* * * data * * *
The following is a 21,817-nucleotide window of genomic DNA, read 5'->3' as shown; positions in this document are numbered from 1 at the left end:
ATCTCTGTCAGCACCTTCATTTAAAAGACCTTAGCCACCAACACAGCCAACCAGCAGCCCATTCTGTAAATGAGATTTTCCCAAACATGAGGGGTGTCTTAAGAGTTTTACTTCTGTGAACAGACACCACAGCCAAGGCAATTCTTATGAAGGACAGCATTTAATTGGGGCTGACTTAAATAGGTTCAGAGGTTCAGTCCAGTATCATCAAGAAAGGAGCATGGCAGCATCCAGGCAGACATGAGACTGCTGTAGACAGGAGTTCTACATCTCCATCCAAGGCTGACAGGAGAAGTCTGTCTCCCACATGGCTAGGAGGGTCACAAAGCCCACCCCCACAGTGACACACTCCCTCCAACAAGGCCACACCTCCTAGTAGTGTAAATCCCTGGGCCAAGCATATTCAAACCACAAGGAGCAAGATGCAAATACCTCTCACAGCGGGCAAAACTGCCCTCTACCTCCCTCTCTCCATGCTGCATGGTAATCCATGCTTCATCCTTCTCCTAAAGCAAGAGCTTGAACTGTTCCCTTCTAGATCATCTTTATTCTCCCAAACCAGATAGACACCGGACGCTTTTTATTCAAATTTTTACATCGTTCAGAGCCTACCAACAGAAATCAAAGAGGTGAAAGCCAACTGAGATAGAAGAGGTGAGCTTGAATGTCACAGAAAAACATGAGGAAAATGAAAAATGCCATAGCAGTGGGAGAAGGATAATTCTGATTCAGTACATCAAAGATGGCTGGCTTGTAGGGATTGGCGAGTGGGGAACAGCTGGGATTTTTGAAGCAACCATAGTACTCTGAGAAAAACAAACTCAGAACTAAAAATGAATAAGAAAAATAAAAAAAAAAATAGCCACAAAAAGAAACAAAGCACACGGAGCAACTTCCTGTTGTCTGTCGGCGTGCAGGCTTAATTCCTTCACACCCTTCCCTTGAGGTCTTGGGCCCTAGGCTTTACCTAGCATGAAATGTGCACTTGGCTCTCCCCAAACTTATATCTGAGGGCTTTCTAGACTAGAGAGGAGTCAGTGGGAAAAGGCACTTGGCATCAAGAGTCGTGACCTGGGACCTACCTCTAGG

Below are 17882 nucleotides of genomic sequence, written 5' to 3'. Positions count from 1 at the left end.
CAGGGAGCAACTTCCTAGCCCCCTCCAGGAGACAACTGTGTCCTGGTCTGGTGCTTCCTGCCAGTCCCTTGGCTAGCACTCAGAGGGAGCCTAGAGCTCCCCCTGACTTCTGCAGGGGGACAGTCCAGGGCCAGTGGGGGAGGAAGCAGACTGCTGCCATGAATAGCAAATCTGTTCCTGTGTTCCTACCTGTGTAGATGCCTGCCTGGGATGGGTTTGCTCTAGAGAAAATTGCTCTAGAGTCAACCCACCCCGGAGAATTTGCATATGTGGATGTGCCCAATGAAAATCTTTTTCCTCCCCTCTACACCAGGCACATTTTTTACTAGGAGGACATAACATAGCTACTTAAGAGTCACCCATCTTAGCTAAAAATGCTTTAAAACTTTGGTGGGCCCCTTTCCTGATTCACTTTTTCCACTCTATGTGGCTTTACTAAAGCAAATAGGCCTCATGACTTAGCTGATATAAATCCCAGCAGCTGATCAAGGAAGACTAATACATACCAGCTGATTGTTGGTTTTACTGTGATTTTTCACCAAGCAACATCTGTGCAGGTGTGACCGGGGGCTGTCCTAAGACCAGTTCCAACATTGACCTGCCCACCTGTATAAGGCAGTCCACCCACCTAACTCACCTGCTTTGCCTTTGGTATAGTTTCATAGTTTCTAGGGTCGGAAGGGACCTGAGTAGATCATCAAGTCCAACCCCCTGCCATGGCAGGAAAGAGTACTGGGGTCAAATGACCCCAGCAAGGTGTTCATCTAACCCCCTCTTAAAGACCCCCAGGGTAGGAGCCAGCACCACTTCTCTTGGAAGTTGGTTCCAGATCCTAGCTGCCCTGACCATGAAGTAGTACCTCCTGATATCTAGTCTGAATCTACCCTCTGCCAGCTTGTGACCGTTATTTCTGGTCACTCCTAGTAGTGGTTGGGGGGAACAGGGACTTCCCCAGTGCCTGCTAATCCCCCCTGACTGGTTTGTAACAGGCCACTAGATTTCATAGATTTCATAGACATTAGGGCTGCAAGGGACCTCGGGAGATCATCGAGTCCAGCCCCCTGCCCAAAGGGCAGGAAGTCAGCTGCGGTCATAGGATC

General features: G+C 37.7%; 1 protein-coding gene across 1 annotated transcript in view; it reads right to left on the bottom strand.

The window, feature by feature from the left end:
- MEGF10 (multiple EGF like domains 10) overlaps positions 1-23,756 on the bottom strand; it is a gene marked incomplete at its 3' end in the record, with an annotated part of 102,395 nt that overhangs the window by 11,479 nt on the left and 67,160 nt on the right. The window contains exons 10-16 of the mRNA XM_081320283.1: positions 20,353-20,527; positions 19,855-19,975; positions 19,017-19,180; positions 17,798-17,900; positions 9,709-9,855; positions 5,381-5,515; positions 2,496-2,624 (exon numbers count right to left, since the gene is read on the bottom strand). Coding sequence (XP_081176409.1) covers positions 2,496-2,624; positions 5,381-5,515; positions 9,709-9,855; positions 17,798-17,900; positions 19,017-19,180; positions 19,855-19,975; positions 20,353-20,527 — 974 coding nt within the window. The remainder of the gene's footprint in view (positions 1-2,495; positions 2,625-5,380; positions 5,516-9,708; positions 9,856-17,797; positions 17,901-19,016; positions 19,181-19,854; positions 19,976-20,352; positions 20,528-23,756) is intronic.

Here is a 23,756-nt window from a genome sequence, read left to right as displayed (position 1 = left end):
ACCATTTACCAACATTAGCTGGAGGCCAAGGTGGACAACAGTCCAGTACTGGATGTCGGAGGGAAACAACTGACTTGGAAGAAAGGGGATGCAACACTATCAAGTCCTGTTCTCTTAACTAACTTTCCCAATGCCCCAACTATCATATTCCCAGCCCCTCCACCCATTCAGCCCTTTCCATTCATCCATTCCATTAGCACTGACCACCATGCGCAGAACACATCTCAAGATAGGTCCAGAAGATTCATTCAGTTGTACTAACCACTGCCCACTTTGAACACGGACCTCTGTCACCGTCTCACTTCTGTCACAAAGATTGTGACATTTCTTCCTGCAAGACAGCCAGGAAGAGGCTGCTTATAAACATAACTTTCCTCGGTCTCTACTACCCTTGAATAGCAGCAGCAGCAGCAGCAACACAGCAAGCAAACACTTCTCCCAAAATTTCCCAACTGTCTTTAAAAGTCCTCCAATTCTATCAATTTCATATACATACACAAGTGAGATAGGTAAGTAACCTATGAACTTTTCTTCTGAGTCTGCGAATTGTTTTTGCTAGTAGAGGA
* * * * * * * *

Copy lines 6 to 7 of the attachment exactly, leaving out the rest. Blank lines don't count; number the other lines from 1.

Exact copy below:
The window, feature by feature from the left end:
- MEGF10 (multiple EGF like domains 10) overlaps positions 1-23,756 on the bottom strand; it is a gene marked incomplete at its 3' end in the record, with an annotated part of 102,395 nt that overhangs the window by 11,479 nt on the left and 67,160 nt on the right. The window contains exons 10-16 of the mRNA XM_081320283.1: positions 20,353-20,527; positions 19,855-19,975; positions 19,017-19,180; positions 17,798-17,900; positions 9,709-9,855; positions 5,381-5,515; positions 2,496-2,624 (exon numbers count right to left, since the gene is read on the bottom strand). Coding sequence (XP_081176409.1) covers positions 2,496-2,624; positions 5,381-5,515; positions 9,709-9,855; positions 17,798-17,900; positions 19,017-19,180; positions 19,855-19,975; positions 20,353-20,527 — 974 coding nt within the window. The remainder of the gene's footprint in view (positions 1-2,495; positions 2,625-5,380; positions 5,516-9,708; positions 9,856-17,797; positions 17,901-19,016; positions 19,181-19,854; positions 19,976-20,352; positions 20,528-23,756) is intronic.